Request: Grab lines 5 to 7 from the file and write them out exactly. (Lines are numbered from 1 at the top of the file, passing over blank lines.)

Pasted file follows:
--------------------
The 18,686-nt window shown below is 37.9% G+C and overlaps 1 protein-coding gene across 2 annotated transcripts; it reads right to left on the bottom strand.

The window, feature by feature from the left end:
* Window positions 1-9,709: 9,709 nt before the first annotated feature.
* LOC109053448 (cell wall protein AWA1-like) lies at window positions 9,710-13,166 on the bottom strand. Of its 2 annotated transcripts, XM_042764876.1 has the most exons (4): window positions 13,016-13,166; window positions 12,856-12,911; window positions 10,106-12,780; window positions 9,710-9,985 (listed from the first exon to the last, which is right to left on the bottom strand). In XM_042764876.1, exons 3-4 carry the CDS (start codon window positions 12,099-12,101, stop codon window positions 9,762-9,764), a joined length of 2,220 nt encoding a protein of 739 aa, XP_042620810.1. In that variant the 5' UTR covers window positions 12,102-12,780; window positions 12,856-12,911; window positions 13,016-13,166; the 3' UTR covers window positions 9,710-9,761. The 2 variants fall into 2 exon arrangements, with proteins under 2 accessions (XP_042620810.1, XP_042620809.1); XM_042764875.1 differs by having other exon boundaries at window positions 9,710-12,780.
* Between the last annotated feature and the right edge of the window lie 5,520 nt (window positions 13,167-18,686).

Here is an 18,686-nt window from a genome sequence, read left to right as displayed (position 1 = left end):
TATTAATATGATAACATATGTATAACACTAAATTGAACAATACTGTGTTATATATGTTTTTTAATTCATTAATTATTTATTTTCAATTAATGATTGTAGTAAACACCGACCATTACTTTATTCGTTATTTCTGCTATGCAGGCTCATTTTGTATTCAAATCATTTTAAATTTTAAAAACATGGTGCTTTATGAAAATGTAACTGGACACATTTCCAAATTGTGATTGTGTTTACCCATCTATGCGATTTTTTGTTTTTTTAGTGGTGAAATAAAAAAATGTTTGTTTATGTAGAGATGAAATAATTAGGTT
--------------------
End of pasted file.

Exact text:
* Between the last annotated feature and the right edge of the window lie 5,520 nt (window positions 13,167-18,686).

Here is an 18,686-nt window from a genome sequence, read left to right as displayed (position 1 = left end):
TATTAATATGATAACATATGTATAACACTAAATTGAACAATACTGTGTTATATATGTTTTTTAATTCATTAATTATTTATTTTCAATTAATGATTGTAGTAAACACCGACCATTACTTTATTCGTTATTTCTGCTATGCAGGCTCATTTTGTATTCAAATCATTTTAAATTTTAAAAACATGGTGCTTTATGAAAATGTAACTGGACACATTTCCAAATTGTGATTGTGTTTACCCATCTATGCGATTTTTTGTTTTTTTAGTGGTGAAATAAAAAAATGTTTGTTTATGTAGAGATGAAATAATTAGGTT